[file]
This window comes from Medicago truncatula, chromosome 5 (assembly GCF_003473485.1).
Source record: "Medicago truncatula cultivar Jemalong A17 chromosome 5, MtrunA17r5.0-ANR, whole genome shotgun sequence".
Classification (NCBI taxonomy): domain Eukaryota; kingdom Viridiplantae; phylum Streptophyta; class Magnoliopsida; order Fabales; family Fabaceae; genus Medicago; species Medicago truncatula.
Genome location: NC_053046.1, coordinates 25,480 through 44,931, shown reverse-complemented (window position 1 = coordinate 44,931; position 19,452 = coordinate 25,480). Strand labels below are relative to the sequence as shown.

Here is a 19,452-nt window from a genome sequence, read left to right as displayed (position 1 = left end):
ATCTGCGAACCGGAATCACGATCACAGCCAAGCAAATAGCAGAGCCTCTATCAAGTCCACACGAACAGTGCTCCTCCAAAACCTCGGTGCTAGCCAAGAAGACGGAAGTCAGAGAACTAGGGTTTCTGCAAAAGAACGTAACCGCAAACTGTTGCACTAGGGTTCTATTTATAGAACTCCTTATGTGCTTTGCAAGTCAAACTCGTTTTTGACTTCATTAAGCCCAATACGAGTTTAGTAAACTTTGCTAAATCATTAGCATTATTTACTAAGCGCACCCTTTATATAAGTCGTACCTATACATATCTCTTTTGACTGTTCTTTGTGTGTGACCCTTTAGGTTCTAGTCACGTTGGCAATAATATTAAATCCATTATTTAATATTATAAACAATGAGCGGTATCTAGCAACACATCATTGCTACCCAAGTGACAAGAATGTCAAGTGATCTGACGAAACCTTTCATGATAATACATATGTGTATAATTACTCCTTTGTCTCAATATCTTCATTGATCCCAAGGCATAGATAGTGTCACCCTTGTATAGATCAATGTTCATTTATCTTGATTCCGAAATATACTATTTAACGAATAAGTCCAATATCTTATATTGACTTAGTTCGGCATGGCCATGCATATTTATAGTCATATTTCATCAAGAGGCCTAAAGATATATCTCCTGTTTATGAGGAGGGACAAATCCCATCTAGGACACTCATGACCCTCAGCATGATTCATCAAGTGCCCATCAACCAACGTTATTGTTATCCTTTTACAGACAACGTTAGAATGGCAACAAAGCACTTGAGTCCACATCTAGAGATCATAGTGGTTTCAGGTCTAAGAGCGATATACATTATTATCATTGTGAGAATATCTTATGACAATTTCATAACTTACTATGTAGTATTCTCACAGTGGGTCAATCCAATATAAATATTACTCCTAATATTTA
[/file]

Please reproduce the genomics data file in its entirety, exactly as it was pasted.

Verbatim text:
This window comes from Medicago truncatula, chromosome 5 (assembly GCF_003473485.1).
Source record: "Medicago truncatula cultivar Jemalong A17 chromosome 5, MtrunA17r5.0-ANR, whole genome shotgun sequence".
Classification (NCBI taxonomy): domain Eukaryota; kingdom Viridiplantae; phylum Streptophyta; class Magnoliopsida; order Fabales; family Fabaceae; genus Medicago; species Medicago truncatula.
Genome location: NC_053046.1, coordinates 25,480 through 44,931, shown reverse-complemented (window position 1 = coordinate 44,931; position 19,452 = coordinate 25,480). Strand labels below are relative to the sequence as shown.

Here is a 19,452-nt window from a genome sequence, read left to right as displayed (position 1 = left end):
ATCTGCGAACCGGAATCACGATCACAGCCAAGCAAATAGCAGAGCCTCTATCAAGTCCACACGAACAGTGCTCCTCCAAAACCTCGGTGCTAGCCAAGAAGACGGAAGTCAGAGAACTAGGGTTTCTGCAAAAGAACGTAACCGCAAACTGTTGCACTAGGGTTCTATTTATAGAACTCCTTATGTGCTTTGCAAGTCAAACTCGTTTTTGACTTCATTAAGCCCAATACGAGTTTAGTAAACTTTGCTAAATCATTAGCATTATTTACTAAGCGCACCCTTTATATAAGTCGTACCTATACATATCTCTTTTGACTGTTCTTTGTGTGTGACCCTTTAGGTTCTAGTCACGTTGGCAATAATATTAAATCCATTATTTAATATTATAAACAATGAGCGGTATCTAGCAACACATCATTGCTACCCAAGTGACAAGAATGTCAAGTGATCTGACGAAACCTTTCATGATAATACATATGTGTATAATTACTCCTTTGTCTCAATATCTTCATTGATCCCAAGGCATAGATAGTGTCACCCTTGTATAGATCAATGTTCATTTATCTTGATTCCGAAATATACTATTTAACGAATAAGTCCAATATCTTATATTGACTTAGTTCGGCATGGCCATGCATATTTATAGTCATATTTCATCAAGAGGCCTAAAGATATATCTCCTGTTTATGAGGAGGGACAAATCCCATCTAGGACACTCATGACCCTCAGCATGATTCATCAAGTGCCCATCAACCAACGTTATTGTTATCCTTTTACAGACAACGTTAGAATGGCAACAAAGCACTTGAGTCCACATCTAGAGATCATAGTGGTTTCAGGTCTAAGAGCGATATACATTATTATCATTGTGAGAATATCTTATGACAATTTCATAACTTACTATGTAGTATTCTCACAGTGGGTCAATCCAATATAAATATTACTCCTAATATTTA